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Dispute About Genetically Engineered Rice


An agriculturist prepares to plant "Golden Rice" seedlings at a laboratory of the International Rice Research Institute in Los Banos, Laguna south of Manila, August 14, 2013.

An agriculturist prepares to plant "Golden Rice" seedlings at a laboratory of the International Rice Research Institute in Los Banos, Laguna south of Manila, August 14, 2013.


Scientists in the Philippines are working to make changes to rice. They hope these changes will help solve one of the world’s biggest health issues: the lack of Vitamin A.

It is called “golden rice” because the rice is yellow. It has been genetically changed, or modified, to produce beta carotene, a form of Vitamin A.

Opponents of genetically modified foods – including the environmental group Greenpeace – do not like what the scientists are doing. But supporters of golden rice say it could help save as many as two million lives a year. Young children and pregnant women can, and do, die from Vitamin A deficiency.

Vitamin A is missing from the food of millions of people in the developing world. The deficiency is the leading cause of childhood blindness. It is a public health problem in half of all countries, including many in Africa and Southeast Asia.

Patrick Moore is an ecologist and former Greenpeace president. He supports production of golden rice. He says there should not even be debate about the issue while children starve.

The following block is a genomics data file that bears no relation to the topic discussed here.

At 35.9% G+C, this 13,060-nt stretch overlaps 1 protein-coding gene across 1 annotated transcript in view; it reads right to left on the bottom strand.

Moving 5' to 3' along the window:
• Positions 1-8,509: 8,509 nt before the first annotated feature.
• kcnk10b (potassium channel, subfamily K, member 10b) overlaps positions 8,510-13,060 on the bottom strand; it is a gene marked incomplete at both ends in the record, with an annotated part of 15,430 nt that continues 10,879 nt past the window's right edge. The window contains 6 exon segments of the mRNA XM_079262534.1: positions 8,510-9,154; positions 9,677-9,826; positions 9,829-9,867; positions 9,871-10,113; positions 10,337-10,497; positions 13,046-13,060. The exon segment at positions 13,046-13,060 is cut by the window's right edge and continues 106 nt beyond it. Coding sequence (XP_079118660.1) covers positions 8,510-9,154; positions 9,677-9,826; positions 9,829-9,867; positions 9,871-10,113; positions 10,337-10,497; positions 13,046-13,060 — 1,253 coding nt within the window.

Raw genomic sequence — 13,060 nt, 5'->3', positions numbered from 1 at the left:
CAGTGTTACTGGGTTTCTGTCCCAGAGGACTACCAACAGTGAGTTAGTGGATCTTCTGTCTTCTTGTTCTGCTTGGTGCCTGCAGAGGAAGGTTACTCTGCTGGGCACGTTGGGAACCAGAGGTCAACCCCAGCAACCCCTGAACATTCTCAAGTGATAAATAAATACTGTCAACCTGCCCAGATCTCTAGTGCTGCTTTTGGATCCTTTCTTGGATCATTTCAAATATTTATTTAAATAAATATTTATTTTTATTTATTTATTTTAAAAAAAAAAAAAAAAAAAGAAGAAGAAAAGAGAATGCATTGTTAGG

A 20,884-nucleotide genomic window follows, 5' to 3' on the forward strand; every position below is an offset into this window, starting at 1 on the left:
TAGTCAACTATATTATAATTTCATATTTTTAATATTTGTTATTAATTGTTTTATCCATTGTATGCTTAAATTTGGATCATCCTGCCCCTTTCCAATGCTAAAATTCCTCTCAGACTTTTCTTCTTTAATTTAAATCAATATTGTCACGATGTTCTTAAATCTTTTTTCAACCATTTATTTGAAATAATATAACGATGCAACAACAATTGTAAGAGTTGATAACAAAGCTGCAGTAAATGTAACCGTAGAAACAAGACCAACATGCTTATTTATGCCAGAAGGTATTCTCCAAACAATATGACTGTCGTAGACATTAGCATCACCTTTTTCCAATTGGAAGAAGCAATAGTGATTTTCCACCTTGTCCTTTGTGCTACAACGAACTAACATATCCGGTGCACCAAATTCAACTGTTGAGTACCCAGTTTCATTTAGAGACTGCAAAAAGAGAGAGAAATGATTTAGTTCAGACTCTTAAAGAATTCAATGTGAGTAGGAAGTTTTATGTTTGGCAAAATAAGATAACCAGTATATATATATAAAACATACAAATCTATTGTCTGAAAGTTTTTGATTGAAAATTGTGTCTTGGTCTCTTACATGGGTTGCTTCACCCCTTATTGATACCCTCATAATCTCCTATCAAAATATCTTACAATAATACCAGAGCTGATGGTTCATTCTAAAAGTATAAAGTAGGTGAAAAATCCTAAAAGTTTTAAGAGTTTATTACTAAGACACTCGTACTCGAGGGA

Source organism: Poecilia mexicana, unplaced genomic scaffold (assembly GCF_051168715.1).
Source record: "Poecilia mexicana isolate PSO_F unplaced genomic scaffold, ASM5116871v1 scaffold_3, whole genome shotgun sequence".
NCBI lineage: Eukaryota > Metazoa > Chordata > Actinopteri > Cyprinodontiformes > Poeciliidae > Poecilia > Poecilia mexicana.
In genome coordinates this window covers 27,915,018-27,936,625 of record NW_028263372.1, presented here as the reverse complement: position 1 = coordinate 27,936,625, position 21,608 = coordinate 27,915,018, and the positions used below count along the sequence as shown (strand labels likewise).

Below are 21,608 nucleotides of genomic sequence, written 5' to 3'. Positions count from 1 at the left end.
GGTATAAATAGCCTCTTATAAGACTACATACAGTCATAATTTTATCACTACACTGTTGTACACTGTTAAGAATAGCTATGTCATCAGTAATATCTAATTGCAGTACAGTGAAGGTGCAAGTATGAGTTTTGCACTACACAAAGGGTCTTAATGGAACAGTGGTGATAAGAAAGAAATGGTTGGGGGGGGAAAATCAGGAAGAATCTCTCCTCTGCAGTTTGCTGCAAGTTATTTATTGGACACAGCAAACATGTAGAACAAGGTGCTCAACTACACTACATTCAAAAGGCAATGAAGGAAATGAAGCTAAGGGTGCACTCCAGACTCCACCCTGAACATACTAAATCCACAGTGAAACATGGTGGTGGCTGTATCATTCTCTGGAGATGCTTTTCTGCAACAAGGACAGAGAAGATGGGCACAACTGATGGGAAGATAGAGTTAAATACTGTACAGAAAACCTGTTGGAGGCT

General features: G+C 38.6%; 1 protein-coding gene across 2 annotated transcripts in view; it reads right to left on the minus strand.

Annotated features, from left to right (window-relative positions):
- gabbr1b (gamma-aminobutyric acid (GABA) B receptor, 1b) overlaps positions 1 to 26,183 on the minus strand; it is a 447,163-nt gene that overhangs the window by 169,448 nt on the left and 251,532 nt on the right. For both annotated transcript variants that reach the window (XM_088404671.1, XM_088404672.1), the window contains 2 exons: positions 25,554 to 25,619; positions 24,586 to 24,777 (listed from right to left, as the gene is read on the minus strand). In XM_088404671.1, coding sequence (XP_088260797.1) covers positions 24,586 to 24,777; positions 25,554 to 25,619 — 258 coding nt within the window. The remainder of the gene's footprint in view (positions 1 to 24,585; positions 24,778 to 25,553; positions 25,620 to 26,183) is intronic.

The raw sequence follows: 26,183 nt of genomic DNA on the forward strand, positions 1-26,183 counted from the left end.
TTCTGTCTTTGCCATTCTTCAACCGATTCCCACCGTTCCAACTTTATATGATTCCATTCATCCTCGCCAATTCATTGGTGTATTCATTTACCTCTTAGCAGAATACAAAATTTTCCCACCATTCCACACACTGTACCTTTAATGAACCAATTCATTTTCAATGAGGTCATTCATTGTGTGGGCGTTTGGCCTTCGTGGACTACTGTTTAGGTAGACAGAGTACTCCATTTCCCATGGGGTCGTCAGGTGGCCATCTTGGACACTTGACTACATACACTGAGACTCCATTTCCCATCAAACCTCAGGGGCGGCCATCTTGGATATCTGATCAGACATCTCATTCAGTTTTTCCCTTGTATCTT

Mr. Moore left Greenpeace in the 1980s and disagrees with many of its positions.

VOA asked Greenpeace to answer Mr. Moore’s criticisms of its opposition to golden rice. The group answered in an email. It read: “Genetically engineered crops consist almost entirely of herbicide-tolerant and insect-resistant crops marketed to developing countries.”

It said this agricultural model damages human health and hurts farmers and the environment.

Large companies do produce some genetically modified crops. They gain legal control of the plant production through patents. But in the Philippines, government and donor money is being used to develop golden rice in the Philippines. These groups hope farmers throughout the developing world will someday grow it. They hope it will help solve a problem that many scientists believe is as serious as malaria or tuberculosis.

Daniel Ocampo is a Southeast Asia agriculture expert for Greenpeace in Manila. He argues that golden rice is still not ready as a food for humans after 20 years of research. He says it could be more dangerous than its supporters will admit.

The International Rice Research Institute in the Philippines has been experimenting with golden rice for nine years. It says it has more work to do before the rice can be eaten by humans.

I’m Marsha James.

Simone Orendain reported this story from Manila. Christopher Jones-Cruise wrote it for VOA Learning English. Caty Weaver was the editor.

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Words in This Story

modify – v. to change some parts of something while not changing other parts

deficiency – n. a lack of something that is needed

consist – v. to have something as an essential or main part

herbicide-tolerant – adj. the natural ability of a species or plant to survive and reproduce after chemical treatment is used to destroy or stop growth

insect-resistant – adj. not easily harmed or affected by insects

patent – n. an official document that gives a person or company the right to be the only one that makes or sells a product for a certain period of time

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